I have currently been mucking around with subversion for a while, as
a lone developer. It's quite neat.
At the moment, however, I'm looking into letting subversion manage a
web project (reasonably small, ~= 250k)
What I want (ideally) is to have a webtree at:
which is a checked out version of the project. This is the webtree,
so in this sense, this checked out version is never removed and
always exists. Files are directly edited here and committed, or
added then committed.
All this seems fine for a single developer, but as multiple
developers come along, I think this idea melts.
As there is only one checked out version of the source, two people
cannot reliably edit the same file at the same time. This could lead
to file overwriting, possibly corruption and at the very least
bypass subversions versioning model.
Checking out the source in our home directories, would mean that
changes go to the source first, which are then committed but then
have to be checked out on the main source page then. This is rather
cumbersome, especially in the development of a new system, where
changes are constantly being made.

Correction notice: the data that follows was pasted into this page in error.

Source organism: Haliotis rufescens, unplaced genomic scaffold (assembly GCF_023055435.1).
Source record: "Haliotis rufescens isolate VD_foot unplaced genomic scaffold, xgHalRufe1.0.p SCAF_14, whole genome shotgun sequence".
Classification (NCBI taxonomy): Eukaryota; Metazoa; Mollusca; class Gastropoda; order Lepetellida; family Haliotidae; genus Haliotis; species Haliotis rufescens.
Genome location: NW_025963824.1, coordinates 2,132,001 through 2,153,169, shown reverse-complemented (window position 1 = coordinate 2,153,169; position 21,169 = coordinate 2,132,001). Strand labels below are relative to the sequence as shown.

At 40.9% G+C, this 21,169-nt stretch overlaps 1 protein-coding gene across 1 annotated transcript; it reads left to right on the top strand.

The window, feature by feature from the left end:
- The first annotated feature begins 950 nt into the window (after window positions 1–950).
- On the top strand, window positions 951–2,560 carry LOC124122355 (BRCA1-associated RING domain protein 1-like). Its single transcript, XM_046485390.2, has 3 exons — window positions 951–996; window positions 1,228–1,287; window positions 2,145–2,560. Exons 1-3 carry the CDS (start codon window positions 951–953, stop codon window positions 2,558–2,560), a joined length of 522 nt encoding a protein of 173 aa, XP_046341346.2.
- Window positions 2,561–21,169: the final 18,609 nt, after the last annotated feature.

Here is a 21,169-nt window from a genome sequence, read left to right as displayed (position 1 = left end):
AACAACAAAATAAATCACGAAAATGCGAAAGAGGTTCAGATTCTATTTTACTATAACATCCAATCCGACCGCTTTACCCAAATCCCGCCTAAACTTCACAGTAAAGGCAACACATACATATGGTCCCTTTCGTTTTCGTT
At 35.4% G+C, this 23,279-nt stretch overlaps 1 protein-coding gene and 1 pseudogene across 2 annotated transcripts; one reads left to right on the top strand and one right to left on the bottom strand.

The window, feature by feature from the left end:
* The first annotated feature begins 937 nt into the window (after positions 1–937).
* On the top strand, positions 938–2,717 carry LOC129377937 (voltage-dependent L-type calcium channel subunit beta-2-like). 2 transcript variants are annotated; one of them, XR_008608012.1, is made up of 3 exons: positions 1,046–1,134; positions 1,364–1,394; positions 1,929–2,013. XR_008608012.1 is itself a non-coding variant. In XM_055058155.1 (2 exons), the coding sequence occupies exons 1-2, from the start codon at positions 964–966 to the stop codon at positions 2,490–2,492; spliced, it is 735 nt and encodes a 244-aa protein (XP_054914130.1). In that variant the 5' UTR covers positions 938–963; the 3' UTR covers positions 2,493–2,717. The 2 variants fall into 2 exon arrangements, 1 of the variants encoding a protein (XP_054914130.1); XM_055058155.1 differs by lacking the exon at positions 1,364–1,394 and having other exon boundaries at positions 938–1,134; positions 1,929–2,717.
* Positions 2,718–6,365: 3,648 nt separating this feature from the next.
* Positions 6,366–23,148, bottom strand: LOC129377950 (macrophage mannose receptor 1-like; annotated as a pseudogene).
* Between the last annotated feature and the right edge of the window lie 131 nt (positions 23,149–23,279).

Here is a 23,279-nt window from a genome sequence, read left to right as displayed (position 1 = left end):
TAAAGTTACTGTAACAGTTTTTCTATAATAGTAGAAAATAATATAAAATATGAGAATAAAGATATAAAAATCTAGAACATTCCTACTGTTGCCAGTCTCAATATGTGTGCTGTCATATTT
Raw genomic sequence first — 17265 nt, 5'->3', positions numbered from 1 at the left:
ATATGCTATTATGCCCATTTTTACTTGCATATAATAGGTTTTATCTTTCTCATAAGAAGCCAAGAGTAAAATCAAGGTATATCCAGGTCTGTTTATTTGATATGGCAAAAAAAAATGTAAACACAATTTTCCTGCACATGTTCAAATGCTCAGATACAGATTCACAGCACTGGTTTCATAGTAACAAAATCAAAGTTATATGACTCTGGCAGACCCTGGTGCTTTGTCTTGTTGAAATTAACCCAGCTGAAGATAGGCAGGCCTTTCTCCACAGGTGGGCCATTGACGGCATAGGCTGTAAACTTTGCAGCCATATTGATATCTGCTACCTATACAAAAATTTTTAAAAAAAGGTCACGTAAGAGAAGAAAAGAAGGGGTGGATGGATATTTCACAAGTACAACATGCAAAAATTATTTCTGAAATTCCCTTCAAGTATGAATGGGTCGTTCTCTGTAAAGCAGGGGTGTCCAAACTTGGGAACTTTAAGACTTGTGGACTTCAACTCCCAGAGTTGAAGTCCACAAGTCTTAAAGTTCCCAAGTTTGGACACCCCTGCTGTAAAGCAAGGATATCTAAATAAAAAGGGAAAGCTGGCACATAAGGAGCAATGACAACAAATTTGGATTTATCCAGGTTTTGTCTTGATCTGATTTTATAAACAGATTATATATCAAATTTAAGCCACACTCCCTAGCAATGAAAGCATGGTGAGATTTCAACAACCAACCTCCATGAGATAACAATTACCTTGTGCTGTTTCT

What alternatives have people had with this?
One minor problem I've run into, is with using ``svn commit''. It
seems to leave a svm-commit-XXX.tmp file in the current directory,
if you allow it to open up an editor to create the commit message.
I can bypass this little problem by using the ``-m'' flag, but it's
rather annoying all the same. TMPDIR is set in my environment and
I'm currently using svn version:
svn, version 0.16.0 (r3987)
compiled Feb 7 2003, 14:28:10
on FreeBSD 4.7-STABLE
Ok, one last problem I can't seem to fix, is the issue where
``user1'' creates a repository (svnadmin create) and wants to allow
``user2'' full access to it (adding, reverting, deleting,
In this situation, both users will be using checked out versions on
the same machine, so we're using file:/// URL's to access the
repository. I can only presume this is done using UNIX file
permissions, however I can't see this described anywhere.
Perhaps someone could shed some light on this.
Apologies if these questions are answered somewhere, I've read the
excellent ``Subversion: The definitive Guide'' by Ben
Collins-Sussman, Brian W. Fitzpatrick, and C. Michael Pilato and the
FAQ to no avail. Searching the mailing lists didn't seem to crop up
much either. Feel free to point out documentation or information
I've missed somewhere.
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Received on Thu Feb 13 22:01:36 2003